Oops, they did it again! Those evangelicals ushered in yet another Republican president! Britney Spears’s insight that some things just can’t be helped seems to apply to evangelicals and the way they vote. ABC News exit polls show that white evangelical Christians comprised 27% of all voters, and 81% of them voted for Donald Trump, accounting for 46% of his total support. Hillary Clinton stands accused of ignoring evangelical voters; that only 9% of them supported her appears to confirm that charge.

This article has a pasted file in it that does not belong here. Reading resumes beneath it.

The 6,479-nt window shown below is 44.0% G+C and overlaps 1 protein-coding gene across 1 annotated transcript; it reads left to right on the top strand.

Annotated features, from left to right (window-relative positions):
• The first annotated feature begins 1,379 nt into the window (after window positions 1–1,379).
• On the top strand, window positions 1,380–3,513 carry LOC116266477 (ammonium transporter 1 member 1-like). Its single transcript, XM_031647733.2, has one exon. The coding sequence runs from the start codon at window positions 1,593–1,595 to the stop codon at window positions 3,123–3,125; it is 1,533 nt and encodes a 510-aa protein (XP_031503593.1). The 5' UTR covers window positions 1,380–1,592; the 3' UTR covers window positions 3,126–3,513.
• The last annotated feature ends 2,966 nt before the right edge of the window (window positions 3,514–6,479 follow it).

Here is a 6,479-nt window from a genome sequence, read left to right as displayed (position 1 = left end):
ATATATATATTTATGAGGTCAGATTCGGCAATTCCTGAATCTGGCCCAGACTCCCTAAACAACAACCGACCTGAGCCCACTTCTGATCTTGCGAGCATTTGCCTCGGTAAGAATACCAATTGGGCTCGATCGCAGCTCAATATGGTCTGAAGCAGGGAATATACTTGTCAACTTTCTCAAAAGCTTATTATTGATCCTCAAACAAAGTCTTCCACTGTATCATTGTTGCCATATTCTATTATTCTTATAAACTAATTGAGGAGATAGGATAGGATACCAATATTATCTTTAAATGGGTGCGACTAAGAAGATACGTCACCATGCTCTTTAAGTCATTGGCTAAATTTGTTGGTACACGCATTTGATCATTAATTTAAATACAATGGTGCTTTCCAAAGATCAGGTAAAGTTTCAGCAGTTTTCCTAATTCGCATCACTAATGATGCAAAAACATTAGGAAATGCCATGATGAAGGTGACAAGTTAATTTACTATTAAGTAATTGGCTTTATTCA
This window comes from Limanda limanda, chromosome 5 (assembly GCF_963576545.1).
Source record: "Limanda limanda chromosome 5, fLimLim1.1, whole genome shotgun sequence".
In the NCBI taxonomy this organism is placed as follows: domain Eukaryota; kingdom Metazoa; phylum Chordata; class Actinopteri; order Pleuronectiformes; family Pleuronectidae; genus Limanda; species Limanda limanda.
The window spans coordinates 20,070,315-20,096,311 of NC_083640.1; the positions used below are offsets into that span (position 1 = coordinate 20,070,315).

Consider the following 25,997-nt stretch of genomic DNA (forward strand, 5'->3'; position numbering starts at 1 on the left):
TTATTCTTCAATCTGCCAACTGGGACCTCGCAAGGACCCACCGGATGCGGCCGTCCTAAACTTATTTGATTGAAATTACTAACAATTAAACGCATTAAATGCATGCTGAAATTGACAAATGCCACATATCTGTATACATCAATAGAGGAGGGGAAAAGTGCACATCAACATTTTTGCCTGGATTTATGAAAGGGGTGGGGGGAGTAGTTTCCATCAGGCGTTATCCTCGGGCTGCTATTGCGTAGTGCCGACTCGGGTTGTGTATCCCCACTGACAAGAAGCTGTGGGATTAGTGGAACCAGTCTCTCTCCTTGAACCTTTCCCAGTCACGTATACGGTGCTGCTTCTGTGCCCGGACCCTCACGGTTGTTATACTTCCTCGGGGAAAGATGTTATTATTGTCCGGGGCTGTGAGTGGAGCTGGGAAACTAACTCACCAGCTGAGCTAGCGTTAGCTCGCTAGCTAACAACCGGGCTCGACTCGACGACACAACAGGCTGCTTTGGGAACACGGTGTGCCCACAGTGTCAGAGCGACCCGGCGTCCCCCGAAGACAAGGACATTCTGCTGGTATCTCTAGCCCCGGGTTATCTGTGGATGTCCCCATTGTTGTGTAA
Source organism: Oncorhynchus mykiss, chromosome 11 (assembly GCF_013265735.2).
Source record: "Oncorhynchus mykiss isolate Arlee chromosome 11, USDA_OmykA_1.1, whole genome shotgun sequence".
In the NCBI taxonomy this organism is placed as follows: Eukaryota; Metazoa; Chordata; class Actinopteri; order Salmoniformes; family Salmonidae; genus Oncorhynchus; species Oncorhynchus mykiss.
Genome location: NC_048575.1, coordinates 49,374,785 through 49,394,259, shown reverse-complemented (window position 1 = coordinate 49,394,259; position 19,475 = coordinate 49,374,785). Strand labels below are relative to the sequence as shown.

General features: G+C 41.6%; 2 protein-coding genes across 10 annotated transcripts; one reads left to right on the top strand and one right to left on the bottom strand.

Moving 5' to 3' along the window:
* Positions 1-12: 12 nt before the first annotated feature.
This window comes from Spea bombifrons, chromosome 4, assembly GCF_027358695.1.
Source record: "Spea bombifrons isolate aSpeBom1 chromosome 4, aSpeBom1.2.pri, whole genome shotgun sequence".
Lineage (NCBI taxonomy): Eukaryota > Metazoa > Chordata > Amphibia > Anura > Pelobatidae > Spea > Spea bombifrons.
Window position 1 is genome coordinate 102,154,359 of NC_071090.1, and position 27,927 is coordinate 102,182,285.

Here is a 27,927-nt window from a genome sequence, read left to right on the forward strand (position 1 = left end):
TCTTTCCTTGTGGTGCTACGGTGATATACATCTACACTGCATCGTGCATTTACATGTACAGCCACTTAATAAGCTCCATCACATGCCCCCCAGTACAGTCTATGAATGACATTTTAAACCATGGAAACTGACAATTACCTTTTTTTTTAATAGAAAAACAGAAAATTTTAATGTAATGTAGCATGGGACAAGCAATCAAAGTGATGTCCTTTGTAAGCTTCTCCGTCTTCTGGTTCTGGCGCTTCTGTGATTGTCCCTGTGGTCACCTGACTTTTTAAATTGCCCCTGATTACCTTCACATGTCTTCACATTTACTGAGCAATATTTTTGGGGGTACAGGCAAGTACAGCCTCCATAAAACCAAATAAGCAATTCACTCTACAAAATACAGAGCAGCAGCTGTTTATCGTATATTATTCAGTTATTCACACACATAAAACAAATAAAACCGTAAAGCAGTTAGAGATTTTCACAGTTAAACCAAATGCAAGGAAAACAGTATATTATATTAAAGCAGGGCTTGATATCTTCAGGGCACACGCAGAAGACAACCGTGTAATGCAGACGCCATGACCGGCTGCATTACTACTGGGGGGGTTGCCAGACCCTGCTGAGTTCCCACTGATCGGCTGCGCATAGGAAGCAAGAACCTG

But the devil’s home is in the details – and it is worth paying a visit now and then. Rather than blaming evangelicals for enabling a Trump presidency, we should recognize that evangelicals are not a monolithic bloc. The political transformation that many hope for will not occur unless we engage evangelicals in all their complexity. Before the election, the prospect of a Trump presidency for many evangelicals decisively shredded any remaining illusions that unity and common cause was possible in the evangelical fold. On October 6, Change.org published “A Declaration by American Evangelicals Concerning Donald Trump” by Evangelical Leaders, which rightly argued that a “significant mistake in American politics is the media’s continued identification of ‘evangelical’ with mostly white, politically conservative, older men. We are not those evangelicals. …We are Americans of African and European descent, Latino/a, Asian American, and Native American. We are women and men, as well as younger and older evangelical Christians. We come from a wide range of denominations, churches, and political orientations.” The declaration also emphasized a fundamental evangelical tenet that “our hope and allegiance rests in the person of Jesus Christ, Savior of the world, and Lord of our lives. That is why no politician, party, movement, or nation can ever command our ultimate loyalty.” In short, evangelicals can be captivated by politics but should not be captured by politics or politicians. The declaration from Evangelical Leaders demonstrates that American evangelicals are diverse and have differences in political perspective and emphasis. A monolithic view of evangelicals also ignores evangelicals of color, who, according to Kate Shellnutt of Christianity Today, are not differentiated in most national polls but represent 2 in 5 evangelicals overall.